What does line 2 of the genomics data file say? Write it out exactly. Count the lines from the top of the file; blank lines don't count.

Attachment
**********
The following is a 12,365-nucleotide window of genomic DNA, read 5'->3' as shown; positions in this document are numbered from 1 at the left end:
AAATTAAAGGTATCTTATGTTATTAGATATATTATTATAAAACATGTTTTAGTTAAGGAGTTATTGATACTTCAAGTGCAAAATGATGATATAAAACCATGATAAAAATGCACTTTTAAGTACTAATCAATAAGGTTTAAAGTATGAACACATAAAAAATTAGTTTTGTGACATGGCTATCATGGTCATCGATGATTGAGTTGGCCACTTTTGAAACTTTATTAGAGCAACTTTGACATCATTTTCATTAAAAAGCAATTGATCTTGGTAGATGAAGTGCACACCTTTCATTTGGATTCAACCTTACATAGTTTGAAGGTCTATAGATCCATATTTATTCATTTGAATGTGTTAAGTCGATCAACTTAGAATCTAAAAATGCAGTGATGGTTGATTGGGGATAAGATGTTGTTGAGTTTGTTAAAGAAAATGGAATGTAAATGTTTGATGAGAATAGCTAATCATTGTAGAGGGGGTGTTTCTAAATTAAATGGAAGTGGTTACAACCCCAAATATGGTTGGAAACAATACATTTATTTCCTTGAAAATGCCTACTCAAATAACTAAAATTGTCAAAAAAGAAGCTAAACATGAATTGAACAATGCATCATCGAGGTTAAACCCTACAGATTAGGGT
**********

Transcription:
AAATTAAAGGTATCTTATGTTATTAGATATATTATTATAAAACATGTTTTAGTTAAGGAGTTATTGATACTTCAAGTGCAAAATGATGATATAAAACCATGATAAAAATGCACTTTTAAGTACTAATCAATAAGGTTTAAAGTATGAACACATAAAAAATTAGTTTTGTGACATGGCTATCATGGTCATCGATGATTGAGTTGGCCACTTTTGAAACTTTATTAGAGCAACTTTGACATCATTTTCATTAAAAAGCAATTGATCTTGGTAGATGAAGTGCACACCTTTCATTTGGATTCAACCTTACATAGTTTGAAGGTCTATAGATCCATATTTATTCATTTGAATGTGTTAAGTCGATCAACTTAGAATCTAAAAATGCAGTGATGGTTGATTGGGGATAAGATGTTGTTGAGTTTGTTAAAGAAAATGGAATGTAAATGTTTGATGAGAATAGCTAATCATTGTAGAGGGGGTGTTTCTAAATTAAATGGAAGTGGTTACAACCCCAAATATGGTTGGAAACAATACATTTATTTCCTTGAAAATGCCTACTCAAATAACTAAAATTGTCAAAAAAGAAGCTAAACATGAATTGAACAATGCATCATCGAGGTTAAACCCTACAGATTAGGGT